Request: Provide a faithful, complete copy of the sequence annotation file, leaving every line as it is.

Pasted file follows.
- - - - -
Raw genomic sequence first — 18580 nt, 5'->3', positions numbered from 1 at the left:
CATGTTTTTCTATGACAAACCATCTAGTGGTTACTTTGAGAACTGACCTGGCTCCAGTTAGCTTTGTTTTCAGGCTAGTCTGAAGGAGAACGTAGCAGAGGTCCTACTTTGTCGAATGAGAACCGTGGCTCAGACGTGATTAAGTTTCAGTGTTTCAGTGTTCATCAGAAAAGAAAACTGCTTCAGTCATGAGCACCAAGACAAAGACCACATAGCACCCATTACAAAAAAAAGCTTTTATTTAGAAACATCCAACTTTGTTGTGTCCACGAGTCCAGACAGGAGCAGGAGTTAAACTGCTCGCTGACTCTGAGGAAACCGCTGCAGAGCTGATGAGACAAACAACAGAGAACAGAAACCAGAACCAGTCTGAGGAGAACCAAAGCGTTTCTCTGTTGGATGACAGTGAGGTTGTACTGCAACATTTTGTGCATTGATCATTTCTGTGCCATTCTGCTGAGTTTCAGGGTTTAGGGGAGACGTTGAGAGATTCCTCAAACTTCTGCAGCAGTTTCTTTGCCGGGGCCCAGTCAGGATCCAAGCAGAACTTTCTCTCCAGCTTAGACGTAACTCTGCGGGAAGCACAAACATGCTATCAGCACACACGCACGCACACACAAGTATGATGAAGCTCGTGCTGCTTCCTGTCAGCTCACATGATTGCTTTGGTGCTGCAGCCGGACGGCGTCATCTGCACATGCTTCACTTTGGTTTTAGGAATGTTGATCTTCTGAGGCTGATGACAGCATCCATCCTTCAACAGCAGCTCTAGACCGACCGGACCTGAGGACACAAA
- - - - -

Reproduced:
Raw genomic sequence first — 18580 nt, 5'->3', positions numbered from 1 at the left:
CATGTTTTTCTATGACAAACCATCTAGTGGTTACTTTGAGAACTGACCTGGCTCCAGTTAGCTTTGTTTTCAGGCTAGTCTGAAGGAGAACGTAGCAGAGGTCCTACTTTGTCGAATGAGAACCGTGGCTCAGACGTGATTAAGTTTCAGTGTTTCAGTGTTCATCAGAAAAGAAAACTGCTTCAGTCATGAGCACCAAGACAAAGACCACATAGCACCCATTACAAAAAAAAGCTTTTATTTAGAAACATCCAACTTTGTTGTGTCCACGAGTCCAGACAGGAGCAGGAGTTAAACTGCTCGCTGACTCTGAGGAAACCGCTGCAGAGCTGATGAGACAAACAACAGAGAACAGAAACCAGAACCAGTCTGAGGAGAACCAAAGCGTTTCTCTGTTGGATGACAGTGAGGTTGTACTGCAACATTTTGTGCATTGATCATTTCTGTGCCATTCTGCTGAGTTTCAGGGTTTAGGGGAGACGTTGAGAGATTCCTCAAACTTCTGCAGCAGTTTCTTTGCCGGGGCCCAGTCAGGATCCAAGCAGAACTTTCTCTCCAGCTTAGACGTAACTCTGCGGGAAGCACAAACATGCTATCAGCACACACGCACGCACACACAAGTATGATGAAGCTCGTGCTGCTTCCTGTCAGCTCACATGATTGCTTTGGTGCTGCAGCCGGACGGCGTCATCTGCACATGCTTCACTTTGGTTTTAGGAATGTTGATCTTCTGAGGCTGATGACAGCATCCATCCTTCAACAGCAGCTCTAGACCGACCGGACCTGAGGACACAAA